Posts Tagged ‘Tom Brown at Oxford’


Friday, 8 August 2008

Still can’t crochet (although I am going through my crochet books to decide what to do with all that orange cotton), and I’m in the middle of a variety of longer books, so none of those are ready for review.

I’m currently listening to Moby Dick, and while the Librivox reader is doing a fantastic job, I end up missing bits of the story, because Melville keeps going off on tangents and I lose where we’re up to. Not that he doesn’t admit this lack of narrative within the text, but I can’t help wishing he’d written two books, one on the art and craft of whaling, whales, and everything to do with them, and one with the story of Captain Ahab and Moby Dick. I suppose Ishmael could come along for the ride too. (I really amn’t that keen on the narrator.)

Or maybe, since it seems to me to be what he really wanted to do, a book on whaling, with the straight story as an appendix, and a good contents page at the beginning, and index at the end, so that when one wants to read a discourse on how well artists of different countries represent whaling, one could go to that, rather than arresting the tale once again.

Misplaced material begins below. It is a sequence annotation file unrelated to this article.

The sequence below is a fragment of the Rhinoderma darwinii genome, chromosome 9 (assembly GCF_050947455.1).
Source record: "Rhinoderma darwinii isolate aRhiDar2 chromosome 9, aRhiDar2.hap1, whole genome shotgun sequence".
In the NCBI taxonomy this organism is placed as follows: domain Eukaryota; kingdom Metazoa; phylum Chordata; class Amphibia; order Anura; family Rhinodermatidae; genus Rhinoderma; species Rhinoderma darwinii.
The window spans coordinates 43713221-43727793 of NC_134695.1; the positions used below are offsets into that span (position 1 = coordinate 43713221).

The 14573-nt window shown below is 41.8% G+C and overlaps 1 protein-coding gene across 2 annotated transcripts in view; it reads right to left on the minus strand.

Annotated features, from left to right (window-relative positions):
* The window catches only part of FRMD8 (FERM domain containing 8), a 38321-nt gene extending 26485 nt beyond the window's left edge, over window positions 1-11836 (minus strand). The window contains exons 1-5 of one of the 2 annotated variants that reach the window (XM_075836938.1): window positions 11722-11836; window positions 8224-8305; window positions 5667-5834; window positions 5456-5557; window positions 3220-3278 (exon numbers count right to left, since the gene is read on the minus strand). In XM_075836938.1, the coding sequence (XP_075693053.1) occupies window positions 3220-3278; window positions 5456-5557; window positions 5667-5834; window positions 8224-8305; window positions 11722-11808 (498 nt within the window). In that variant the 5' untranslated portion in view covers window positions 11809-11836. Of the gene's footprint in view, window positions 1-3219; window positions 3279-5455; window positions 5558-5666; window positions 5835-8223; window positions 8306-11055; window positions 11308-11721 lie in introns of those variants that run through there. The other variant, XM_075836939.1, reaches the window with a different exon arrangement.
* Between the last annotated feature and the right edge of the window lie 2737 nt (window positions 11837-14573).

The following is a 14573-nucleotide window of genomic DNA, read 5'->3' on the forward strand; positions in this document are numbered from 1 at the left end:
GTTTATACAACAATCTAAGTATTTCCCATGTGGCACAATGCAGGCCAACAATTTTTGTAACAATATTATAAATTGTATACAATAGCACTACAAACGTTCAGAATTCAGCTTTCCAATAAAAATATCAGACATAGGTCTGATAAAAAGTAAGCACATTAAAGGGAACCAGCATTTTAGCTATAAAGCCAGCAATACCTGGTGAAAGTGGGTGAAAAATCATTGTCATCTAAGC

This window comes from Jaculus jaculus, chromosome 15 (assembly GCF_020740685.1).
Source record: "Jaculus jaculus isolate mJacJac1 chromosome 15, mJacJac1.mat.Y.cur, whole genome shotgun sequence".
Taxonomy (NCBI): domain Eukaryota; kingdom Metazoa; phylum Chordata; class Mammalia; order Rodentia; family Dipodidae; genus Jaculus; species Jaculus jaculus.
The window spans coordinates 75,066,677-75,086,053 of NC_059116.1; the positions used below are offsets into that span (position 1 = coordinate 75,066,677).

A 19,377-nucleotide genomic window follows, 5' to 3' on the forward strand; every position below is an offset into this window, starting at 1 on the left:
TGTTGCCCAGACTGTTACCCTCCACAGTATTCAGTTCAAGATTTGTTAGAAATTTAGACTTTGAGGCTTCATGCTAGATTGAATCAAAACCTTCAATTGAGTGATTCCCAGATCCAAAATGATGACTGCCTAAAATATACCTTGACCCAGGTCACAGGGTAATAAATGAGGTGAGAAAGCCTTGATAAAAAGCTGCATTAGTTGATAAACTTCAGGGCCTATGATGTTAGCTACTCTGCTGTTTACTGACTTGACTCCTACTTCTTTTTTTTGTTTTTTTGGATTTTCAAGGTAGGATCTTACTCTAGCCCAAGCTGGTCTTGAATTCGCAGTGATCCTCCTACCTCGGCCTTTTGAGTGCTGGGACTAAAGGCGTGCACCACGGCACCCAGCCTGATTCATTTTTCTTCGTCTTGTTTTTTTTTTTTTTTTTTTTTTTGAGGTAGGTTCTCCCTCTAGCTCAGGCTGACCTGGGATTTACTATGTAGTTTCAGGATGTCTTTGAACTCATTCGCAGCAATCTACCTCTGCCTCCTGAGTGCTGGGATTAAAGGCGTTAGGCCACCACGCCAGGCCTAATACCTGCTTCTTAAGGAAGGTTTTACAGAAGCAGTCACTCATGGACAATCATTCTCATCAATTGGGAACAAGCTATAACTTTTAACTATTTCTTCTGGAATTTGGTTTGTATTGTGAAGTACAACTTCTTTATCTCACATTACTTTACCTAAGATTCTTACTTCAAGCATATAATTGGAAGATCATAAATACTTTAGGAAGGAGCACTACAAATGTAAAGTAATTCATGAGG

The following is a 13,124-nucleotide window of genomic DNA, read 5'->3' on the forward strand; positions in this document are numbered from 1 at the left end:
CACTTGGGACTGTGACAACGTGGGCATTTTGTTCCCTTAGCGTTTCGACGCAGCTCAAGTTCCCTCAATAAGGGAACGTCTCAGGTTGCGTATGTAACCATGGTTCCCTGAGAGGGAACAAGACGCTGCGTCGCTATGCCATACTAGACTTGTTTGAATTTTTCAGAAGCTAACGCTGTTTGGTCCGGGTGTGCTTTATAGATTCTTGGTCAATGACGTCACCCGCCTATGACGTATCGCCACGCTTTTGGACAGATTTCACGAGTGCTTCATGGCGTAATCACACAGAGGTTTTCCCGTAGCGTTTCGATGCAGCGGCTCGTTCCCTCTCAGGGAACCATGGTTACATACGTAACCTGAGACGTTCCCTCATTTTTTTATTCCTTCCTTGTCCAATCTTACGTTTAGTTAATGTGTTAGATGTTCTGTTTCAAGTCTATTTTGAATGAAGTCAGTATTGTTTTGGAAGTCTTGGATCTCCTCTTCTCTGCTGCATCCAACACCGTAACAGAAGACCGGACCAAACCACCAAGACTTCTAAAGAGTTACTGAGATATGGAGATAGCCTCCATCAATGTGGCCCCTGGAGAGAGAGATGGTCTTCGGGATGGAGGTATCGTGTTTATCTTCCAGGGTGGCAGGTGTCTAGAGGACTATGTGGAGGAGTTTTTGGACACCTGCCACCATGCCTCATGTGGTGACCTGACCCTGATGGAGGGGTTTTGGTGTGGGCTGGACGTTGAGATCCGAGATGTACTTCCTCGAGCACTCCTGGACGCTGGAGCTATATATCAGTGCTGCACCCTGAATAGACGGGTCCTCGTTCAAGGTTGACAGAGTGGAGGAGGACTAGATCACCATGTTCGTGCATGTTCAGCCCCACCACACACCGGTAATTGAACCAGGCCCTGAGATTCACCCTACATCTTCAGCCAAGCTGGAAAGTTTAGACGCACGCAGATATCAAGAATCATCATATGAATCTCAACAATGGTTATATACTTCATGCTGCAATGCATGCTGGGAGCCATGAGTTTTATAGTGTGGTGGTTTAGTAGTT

One of the things that is keeping me interested (far more than the story or the tangents) is trying to work out Ishmael. He keeps sounding like the standard 19th century bigot, and then turning out to be fairly open minded. I don’t particularly like him, but he is interesting, if annoying.

Dorothy Dunnett, unlike Melville, does not give you information that is unnecessary for the story. In fact, a lot of the time a whole lot more would be useful, even than what you end up working out by the end of the book, series, or canon. Which is part of why I’m enjoying this slow reread of Niccolo Rising. Chapter 8 is only the first time we’re going to wonder exactly what Tobie overheard in the sickroom.

And while we’re discussing books I’m part-way through, I really loved Tom’s attempts to row alone in chapter two of Tom Brown at Oxford. I am competent, if completely lacking in style, at sculling alone myself, and could readily imagine his exploits, which had me in fits of laughter.

There are a couple more books in progress, but I think they’ll be fine being discussed in their entirety.

As for the cotton, I’m considering making a tablecloth out of a whole variety of motifs, pieced together. I’m sure I’d get bored doing enough of the same ones for a whole cloth, but a variety could work.